What do outbreaks of armed conflict mean for households in war-torn areas? This column presents findings from data on Iraq on how household level decision-making is affected by conflict. The evidence suggests that armed conflict episodes have long-term effects on human capital that far outweigh the obvious and immediate impact of armed violence.
There are concerns that greater flexibility in the labour market will lead to more layoffs, higher unemployment and increased public spending on social protection. This column presents analysis suggesting that in fact labour market flexibility is negatively related to the unemployment rate and social protection spending.
Enthusiasm for ‘greening the financial system’ is welcome, but does the explosion of ‘green’ finance indicators reflect the science? This column reports research that uses artificial intelligence to construct the world’s first ‘climate smart’ sovereign credit rating. The results warn of climate-driven downgrades as early as 2030.
Does the construction industry still lead economic growth in countries in the Middle East and North Africa? This column reports evidence on the relationship between construction investments and economic development for the ten biggest economies in the region over nearly half a century. The results indicate that the relative importance of construction in these countries has started to decline as GDP per capita grows.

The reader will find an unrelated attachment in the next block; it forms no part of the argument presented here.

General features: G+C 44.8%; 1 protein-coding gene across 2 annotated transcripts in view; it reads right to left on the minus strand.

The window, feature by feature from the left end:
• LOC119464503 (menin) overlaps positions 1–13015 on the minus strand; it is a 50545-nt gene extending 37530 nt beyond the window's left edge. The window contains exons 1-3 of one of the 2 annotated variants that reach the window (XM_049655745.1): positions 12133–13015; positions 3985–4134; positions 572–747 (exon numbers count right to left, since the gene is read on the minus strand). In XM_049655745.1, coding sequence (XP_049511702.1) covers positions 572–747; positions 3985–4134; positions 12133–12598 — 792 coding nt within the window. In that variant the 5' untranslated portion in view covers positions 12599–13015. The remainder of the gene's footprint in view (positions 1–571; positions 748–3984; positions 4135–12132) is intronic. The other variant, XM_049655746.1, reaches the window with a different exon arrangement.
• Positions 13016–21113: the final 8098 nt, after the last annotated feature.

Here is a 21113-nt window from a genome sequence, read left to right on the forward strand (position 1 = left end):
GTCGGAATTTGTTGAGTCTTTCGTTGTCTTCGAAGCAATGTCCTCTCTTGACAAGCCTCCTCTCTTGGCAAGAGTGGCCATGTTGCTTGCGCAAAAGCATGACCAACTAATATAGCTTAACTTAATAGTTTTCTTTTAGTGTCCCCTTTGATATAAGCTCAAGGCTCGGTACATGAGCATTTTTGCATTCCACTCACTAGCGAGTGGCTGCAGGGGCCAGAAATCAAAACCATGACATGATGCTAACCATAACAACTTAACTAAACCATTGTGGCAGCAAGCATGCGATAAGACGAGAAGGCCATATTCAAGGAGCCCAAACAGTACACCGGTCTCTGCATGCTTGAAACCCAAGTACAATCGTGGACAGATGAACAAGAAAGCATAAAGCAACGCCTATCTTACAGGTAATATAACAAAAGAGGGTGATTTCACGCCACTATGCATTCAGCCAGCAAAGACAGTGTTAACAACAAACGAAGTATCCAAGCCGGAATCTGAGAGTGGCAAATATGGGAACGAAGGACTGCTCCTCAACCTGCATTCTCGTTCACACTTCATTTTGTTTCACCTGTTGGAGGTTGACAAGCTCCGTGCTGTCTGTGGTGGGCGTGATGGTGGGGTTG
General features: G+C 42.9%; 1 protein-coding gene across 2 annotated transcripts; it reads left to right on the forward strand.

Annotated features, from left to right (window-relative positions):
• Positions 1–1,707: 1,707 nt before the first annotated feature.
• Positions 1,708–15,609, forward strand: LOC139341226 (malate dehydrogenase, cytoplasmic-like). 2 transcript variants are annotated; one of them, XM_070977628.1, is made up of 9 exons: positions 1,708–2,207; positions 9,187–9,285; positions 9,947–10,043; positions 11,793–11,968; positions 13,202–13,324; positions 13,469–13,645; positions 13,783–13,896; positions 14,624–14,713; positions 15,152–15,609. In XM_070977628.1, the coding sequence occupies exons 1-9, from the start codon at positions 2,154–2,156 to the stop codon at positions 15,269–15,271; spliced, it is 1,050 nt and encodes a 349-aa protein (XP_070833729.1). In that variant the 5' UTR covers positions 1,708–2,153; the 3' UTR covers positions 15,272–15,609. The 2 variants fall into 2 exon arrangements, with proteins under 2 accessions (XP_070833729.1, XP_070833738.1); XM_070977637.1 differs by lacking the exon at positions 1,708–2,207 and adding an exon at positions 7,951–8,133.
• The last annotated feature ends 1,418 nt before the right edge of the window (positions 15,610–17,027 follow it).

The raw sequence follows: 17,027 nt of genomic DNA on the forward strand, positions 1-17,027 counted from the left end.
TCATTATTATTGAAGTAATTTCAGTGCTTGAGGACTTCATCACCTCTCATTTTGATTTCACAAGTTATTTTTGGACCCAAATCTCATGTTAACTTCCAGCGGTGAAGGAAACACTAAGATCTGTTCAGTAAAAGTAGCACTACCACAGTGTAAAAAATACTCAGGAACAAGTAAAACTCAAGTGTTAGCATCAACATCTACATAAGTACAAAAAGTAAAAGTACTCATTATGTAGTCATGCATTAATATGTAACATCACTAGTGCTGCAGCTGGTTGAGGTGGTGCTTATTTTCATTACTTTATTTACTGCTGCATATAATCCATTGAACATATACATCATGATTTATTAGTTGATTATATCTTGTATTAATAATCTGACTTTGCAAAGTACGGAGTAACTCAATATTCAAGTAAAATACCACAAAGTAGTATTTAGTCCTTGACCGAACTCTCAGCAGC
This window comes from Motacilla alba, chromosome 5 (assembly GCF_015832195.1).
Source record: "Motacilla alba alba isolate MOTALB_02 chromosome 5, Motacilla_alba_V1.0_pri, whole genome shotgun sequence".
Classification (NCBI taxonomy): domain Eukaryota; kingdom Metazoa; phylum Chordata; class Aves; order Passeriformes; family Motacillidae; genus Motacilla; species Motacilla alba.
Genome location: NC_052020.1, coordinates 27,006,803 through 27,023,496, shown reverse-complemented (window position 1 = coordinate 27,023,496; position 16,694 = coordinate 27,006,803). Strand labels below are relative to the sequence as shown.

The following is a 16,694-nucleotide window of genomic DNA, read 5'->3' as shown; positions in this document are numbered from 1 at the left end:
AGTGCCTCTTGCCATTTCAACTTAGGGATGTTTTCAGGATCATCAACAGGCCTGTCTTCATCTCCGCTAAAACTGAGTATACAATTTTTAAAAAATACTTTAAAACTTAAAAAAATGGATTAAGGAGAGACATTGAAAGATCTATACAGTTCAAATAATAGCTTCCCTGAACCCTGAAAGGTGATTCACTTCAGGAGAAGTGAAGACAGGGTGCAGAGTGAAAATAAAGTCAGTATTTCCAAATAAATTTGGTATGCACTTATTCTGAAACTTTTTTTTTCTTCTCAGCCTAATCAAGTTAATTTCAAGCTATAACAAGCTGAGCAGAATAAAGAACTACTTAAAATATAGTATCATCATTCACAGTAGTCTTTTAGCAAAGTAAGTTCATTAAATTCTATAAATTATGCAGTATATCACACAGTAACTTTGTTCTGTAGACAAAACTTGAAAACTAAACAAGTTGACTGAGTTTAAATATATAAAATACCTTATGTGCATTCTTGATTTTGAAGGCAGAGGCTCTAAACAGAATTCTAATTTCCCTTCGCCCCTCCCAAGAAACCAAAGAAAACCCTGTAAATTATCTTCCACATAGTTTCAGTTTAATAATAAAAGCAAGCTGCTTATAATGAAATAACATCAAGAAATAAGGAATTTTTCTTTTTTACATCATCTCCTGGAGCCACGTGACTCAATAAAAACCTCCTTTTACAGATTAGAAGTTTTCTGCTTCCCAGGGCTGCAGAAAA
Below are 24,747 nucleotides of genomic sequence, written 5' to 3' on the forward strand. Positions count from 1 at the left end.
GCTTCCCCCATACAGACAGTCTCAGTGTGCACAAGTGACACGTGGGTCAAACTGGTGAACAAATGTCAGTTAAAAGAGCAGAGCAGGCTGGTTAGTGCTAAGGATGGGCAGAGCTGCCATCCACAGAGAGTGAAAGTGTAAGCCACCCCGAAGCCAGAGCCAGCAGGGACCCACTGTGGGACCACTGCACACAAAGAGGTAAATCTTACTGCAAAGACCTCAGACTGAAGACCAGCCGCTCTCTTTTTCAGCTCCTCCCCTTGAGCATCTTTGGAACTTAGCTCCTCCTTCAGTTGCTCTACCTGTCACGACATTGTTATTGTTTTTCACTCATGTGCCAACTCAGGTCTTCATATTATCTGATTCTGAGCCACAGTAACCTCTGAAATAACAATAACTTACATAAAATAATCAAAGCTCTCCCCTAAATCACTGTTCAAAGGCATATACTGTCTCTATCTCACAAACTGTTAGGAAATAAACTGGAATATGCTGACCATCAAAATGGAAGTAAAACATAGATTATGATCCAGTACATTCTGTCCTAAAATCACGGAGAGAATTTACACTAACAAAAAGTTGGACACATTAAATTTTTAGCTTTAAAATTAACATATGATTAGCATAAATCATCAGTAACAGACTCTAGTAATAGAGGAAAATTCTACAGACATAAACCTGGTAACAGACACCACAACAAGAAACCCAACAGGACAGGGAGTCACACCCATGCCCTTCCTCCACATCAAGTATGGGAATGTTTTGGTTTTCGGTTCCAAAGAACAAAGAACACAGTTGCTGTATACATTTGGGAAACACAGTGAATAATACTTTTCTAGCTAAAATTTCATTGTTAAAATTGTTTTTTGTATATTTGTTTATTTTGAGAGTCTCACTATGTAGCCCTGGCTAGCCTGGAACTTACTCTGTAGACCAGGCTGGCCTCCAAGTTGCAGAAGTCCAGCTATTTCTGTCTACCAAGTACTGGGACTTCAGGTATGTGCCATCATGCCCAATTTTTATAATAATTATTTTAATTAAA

Recoveries from the Covid-19 crisis are diverging dangerously across and within countries, as economies with slower vaccine rollout, more limited policy support and more reliance on tourism do less well. This column, originally published on the International Monetary Fund (IMF) blog, concludes that without multilateral efforts to give all people a fair shot, cross-country gaps in living standards could widen significantly and decades-long progress in global poverty reduction could reverse.
Egypt’s government has provided cash assistance to vulnerable workers during the Covid-19 crisis. As this column explains, there is an opportunity to transform this temporary policy into a rules-based fiscal stimulus or automatic stabiliser that can strengthen the resilience of the Egyptian economy to future downturns. A negative income tax could also reduce informality and help to eradicate extreme poverty.